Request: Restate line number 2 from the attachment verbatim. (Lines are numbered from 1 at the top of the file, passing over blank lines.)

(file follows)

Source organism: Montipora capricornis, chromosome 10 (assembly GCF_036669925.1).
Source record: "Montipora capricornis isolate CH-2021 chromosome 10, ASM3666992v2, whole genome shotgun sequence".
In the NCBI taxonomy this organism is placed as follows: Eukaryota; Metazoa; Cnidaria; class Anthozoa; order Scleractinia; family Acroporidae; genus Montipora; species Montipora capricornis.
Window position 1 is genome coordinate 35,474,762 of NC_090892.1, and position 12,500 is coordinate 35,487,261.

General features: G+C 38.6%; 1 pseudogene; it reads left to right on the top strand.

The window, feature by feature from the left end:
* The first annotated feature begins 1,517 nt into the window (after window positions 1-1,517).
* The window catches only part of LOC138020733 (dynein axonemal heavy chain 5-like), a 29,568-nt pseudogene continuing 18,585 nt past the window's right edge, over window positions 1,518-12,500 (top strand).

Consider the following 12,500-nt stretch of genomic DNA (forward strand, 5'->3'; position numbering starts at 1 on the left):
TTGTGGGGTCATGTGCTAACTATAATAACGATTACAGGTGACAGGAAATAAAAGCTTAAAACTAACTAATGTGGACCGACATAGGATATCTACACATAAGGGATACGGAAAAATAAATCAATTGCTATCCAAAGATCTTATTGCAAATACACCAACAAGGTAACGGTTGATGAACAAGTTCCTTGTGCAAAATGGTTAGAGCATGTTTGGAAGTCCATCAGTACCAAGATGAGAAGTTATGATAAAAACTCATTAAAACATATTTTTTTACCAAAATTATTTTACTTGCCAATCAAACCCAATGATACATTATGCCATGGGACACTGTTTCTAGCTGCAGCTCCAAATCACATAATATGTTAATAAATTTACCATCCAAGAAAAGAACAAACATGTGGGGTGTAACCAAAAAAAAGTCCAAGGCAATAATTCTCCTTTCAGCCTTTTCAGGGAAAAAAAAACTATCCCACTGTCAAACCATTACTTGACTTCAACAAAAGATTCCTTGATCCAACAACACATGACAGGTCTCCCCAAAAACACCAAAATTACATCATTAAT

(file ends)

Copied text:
Source record: "Montipora capricornis isolate CH-2021 chromosome 10, ASM3666992v2, whole genome shotgun sequence".